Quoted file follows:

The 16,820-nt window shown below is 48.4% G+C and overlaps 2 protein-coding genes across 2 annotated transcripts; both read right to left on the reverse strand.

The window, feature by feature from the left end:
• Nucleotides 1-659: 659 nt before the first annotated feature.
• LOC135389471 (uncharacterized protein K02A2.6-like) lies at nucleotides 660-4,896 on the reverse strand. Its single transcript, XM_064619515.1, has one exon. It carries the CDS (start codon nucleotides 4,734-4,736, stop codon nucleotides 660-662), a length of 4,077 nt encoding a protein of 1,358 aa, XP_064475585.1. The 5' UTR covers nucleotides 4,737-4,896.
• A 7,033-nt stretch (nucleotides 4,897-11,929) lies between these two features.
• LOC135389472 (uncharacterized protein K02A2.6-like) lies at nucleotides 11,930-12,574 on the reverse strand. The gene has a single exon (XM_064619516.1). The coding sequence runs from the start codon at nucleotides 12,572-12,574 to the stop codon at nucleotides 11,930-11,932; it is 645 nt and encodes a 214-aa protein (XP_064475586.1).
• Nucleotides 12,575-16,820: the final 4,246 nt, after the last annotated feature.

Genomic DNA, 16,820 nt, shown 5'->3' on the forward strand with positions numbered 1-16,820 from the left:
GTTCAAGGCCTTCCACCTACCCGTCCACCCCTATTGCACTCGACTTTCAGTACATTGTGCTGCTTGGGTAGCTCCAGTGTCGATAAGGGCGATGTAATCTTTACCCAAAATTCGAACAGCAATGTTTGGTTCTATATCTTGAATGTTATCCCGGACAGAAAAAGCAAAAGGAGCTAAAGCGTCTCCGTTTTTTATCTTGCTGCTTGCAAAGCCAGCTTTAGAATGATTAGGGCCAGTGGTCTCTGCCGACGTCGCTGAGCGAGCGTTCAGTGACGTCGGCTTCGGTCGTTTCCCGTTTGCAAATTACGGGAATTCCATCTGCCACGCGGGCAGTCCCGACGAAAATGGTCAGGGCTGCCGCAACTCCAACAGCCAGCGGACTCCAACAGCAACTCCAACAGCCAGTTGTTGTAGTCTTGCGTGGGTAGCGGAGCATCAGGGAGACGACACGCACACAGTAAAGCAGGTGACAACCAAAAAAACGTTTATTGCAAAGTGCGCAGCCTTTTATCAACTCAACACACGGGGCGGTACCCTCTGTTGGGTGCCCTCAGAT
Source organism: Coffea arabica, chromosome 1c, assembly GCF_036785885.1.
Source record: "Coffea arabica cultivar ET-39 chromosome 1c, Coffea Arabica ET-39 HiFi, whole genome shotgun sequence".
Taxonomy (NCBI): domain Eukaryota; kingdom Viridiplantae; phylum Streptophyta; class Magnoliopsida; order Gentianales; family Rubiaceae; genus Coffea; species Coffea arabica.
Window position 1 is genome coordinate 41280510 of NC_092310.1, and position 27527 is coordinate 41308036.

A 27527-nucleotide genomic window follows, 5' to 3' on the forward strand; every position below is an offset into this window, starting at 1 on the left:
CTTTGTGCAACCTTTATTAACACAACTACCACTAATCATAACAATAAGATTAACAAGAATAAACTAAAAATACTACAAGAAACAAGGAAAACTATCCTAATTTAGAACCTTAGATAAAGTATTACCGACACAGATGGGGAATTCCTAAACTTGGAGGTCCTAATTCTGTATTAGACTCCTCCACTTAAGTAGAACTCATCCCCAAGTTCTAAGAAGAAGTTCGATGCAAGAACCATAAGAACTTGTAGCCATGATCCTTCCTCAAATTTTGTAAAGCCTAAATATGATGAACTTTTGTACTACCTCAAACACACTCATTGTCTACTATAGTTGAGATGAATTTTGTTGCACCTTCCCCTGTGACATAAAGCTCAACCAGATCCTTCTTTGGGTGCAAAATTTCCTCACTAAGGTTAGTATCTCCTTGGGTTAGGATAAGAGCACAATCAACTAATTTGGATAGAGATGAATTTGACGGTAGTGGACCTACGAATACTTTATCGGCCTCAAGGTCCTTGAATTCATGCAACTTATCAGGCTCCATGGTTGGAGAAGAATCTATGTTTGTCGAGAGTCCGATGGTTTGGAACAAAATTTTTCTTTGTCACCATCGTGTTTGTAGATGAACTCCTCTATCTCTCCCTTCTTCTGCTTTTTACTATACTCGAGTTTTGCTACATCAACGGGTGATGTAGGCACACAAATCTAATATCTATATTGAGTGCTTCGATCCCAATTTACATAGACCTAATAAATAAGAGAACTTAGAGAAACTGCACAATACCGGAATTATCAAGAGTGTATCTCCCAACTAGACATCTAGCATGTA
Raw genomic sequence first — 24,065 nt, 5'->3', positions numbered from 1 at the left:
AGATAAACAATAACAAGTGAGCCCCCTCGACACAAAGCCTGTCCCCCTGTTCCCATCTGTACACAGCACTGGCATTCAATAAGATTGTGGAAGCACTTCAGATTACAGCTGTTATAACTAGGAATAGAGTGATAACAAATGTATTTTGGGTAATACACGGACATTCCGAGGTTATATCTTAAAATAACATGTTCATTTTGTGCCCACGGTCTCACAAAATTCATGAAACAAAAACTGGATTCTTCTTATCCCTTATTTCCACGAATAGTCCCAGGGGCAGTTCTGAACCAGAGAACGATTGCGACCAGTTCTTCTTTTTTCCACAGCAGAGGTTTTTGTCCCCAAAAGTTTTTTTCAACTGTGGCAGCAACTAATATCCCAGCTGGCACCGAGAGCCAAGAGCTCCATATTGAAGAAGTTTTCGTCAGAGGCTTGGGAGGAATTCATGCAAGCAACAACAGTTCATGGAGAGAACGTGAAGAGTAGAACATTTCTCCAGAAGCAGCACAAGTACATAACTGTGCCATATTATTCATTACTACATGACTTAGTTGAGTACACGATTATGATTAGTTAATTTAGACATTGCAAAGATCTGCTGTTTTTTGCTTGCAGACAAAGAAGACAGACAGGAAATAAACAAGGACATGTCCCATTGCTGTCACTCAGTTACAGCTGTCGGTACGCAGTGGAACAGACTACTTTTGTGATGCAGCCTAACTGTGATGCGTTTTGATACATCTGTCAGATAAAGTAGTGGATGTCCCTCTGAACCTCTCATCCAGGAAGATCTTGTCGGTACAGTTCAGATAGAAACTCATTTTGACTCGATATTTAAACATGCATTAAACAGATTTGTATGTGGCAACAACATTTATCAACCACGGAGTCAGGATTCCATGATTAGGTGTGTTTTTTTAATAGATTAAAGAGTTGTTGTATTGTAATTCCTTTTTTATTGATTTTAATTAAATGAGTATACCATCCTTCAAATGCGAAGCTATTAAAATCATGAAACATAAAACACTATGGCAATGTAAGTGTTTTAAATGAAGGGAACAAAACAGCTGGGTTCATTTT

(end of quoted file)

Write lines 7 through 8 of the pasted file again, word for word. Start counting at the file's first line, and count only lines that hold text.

• Nucleotides 12,575-16,820: the final 4,246 nt, after the last annotated feature.

Genomic DNA, 16,820 nt, shown 5'->3' on the forward strand with positions numbered 1-16,820 from the left: